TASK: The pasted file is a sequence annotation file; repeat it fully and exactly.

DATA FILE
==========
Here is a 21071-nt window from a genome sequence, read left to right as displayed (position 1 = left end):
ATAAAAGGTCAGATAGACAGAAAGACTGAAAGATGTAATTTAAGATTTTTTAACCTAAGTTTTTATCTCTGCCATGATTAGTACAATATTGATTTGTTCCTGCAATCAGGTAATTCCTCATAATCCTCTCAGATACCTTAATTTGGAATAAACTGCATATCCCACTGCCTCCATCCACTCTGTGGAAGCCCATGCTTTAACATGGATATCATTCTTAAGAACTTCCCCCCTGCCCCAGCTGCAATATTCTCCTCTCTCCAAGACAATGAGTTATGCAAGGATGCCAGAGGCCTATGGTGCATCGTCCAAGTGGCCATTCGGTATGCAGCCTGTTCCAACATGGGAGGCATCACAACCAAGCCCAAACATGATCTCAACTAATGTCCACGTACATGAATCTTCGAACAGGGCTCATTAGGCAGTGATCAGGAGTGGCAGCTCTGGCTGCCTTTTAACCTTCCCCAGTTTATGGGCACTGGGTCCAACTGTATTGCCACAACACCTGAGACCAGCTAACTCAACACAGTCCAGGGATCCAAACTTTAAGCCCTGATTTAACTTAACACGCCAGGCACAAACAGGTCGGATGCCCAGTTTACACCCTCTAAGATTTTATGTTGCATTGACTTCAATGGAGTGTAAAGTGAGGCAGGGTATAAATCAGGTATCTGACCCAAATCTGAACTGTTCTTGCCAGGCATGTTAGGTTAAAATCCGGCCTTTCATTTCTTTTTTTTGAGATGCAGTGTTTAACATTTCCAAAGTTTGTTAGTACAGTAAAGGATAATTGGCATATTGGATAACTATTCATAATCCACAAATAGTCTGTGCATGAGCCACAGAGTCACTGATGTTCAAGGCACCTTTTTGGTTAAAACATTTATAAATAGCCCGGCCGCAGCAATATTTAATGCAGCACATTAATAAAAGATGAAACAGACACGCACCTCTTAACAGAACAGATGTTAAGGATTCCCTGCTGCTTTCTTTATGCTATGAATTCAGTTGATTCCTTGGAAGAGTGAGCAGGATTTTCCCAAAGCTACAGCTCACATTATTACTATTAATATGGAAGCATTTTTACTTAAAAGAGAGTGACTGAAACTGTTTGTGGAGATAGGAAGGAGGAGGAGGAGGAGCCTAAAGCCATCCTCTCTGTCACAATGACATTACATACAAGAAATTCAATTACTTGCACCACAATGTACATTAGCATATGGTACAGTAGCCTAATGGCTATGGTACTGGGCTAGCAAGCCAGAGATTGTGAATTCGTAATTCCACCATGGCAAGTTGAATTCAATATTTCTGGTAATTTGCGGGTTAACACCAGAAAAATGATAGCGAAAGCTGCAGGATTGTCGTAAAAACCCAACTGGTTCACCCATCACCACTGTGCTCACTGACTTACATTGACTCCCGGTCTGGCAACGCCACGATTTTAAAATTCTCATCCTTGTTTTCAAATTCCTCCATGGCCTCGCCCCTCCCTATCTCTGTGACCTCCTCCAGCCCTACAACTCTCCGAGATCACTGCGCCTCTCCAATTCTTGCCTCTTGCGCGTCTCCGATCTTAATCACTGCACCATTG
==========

Here is a 21071-nt window from a genome sequence, read left to right as displayed (position 1 = left end):
ATAAAAGGTCAGATAGACAGAAAGACTGAAAGATGTAATTTAAGATTTTTTAACCTAAGTTTTTATCTCTGCCATGATTAGTACAATATTGATTTGTTCCTGCAATCAGGTAATTCCTCATAATCCTCTCAGATACCTTAATTTGGAATAAACTGCATATCCCACTGCCTCCATCCACTCTGTGGAAGCCCATGCTTTAACATGGATATCATTCTTAAGAACTTCCCCCCTGCCCCAGCTGCAATATTCTCCTCTCTCCAAGACAATGAGTTATGCAAGGATGCCAGAGGCCTATGGTGCATCGTCCAAGTGGCCATTCGGTATGCAGCCTGTTCCAACATGGGAGGCATCACAACCAAGCCCAAACATGATCTCAACTAATGTCCACGTACATGAATCTTCGAACAGGGCTCATTAGGCAGTGATCAGGAGTGGCAGCTCTGGCTGCCTTTTAACCTTCCCCAGTTTATGGGCACTGGGTCCAACTGTATTGCCACAACACCTGAGACCAGCTAACTCAACACAGTCCAGGGATCCAAACTTTAAGCCCTGATTTAACTTAACACGCCAGGCACAAACAGGTCGGATGCCCAGTTTACACCCTCTAAGATTTTATGTTGCATTGACTTCAATGGAGTGTAAAGTGAGGCAGGGTATAAATCAGGTATCTGACCCAAATCTGAACTGTTCTTGCCAGGCATGTTAGGTTAAAATCCGGCCTTTCATTTCTTTTTTTTGAGATGCAGTGTTTAACATTTCCAAAGTTTGTTAGTACAGTAAAGGATAATTGGCATATTGGATAACTATTCATAATCCACAAATAGTCTGTGCATGAGCCACAGAGTCACTGATGTTCAAGGCACCTTTTTGGTTAAAACATTTATAAATAGCCCGGCCGCAGCAATATTTAATGCAGCACATTAATAAAAGATGAAACAGACACGCACCTCTTAACAGAACAGATGTTAAGGATTCCCTGCTGCTTTCTTTATGCTATGAATTCAGTTGATTCCTTGGAAGAGTGAGCAGGATTTTCCCAAAGCTACAGCTCACATTATTACTATTAATATGGAAGCATTTTTACTTAAAAGAGAGTGACTGAAACTGTTTGTGGAGATAGGAAGGAGGAGGAGGAGGAGCCTAAAGCCATCCTCTCTGTCACAATGACATTACATACAAGAAATTCAATTACTTGCACCACAATGTACATTAGCATATGGTACAGTAGCCTAATGGCTATGGTACTGGGCTAGCAAGCCAGAGATTGTGAATTCGTAATTCCACCATGGCAAGTTGAATTCAATATTTCTGGTAATTTGCGGGTTAACACCAGAAAAATGATAGCGAAAGCTGCAGGATTGTCGTAAAAACCCAACTGGTTCACCCATCACCACTGTGCTCACTGACTTACATTGACTCCCGGTCTGGCAACGCCACGATTTTAAAATTCTCATCCTTGTTTTCAAATTCCTCCATGGCCTCGCCCCTCCCTATCTCTGTGACCTCCTCCAGCCCTACAACTCTCCGAGATCACTGCGCCTCTCCAATTCTTGCCTCTTGCGCGTCTCCGATCTTAATCACTGCACCATTG